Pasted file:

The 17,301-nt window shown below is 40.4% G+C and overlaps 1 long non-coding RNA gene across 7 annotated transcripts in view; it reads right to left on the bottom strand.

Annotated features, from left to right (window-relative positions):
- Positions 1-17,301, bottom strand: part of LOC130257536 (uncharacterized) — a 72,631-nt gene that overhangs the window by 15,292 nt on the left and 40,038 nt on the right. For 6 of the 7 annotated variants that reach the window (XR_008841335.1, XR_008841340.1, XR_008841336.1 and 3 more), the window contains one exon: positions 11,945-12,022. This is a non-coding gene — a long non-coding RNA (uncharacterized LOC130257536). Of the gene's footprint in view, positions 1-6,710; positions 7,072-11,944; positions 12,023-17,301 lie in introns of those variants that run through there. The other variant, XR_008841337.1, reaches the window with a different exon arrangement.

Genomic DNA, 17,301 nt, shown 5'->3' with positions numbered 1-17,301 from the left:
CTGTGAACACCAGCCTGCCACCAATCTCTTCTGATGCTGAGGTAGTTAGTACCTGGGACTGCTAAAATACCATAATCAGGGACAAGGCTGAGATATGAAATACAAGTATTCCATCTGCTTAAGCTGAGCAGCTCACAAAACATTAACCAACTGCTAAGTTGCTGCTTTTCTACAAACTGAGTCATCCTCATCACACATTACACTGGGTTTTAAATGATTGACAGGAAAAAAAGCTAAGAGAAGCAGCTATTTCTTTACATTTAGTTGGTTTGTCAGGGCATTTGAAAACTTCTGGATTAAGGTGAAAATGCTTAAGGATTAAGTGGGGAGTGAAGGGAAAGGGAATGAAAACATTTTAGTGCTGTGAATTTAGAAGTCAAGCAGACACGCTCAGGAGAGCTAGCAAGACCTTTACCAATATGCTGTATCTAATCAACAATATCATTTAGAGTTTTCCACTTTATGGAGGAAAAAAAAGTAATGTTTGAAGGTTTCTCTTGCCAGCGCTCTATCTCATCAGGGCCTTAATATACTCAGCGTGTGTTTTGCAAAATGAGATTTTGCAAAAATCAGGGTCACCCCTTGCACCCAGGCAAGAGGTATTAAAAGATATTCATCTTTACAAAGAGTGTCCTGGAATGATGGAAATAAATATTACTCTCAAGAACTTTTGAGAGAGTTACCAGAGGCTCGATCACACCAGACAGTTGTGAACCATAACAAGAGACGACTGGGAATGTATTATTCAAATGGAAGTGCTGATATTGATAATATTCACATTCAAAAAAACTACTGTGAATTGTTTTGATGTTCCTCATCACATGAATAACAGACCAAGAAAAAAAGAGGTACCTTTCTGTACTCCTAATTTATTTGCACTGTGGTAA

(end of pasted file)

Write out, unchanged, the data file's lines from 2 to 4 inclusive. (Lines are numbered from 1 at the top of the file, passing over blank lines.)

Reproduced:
Annotated features, from left to right (window-relative positions):
- Positions 1-17,301, bottom strand: part of LOC130257536 (uncharacterized) — a 72,631-nt gene that overhangs the window by 15,292 nt on the left and 40,038 nt on the right. For 6 of the 7 annotated variants that reach the window (XR_008841335.1, XR_008841340.1, XR_008841336.1 and 3 more), the window contains one exon: positions 11,945-12,022. This is a non-coding gene — a long non-coding RNA (uncharacterized LOC130257536). Of the gene's footprint in view, positions 1-6,710; positions 7,072-11,944; positions 12,023-17,301 lie in introns of those variants that run through there. The other variant, XR_008841337.1, reaches the window with a different exon arrangement.

Genomic DNA, 17,301 nt, shown 5'->3' with positions numbered 1-17,301 from the left: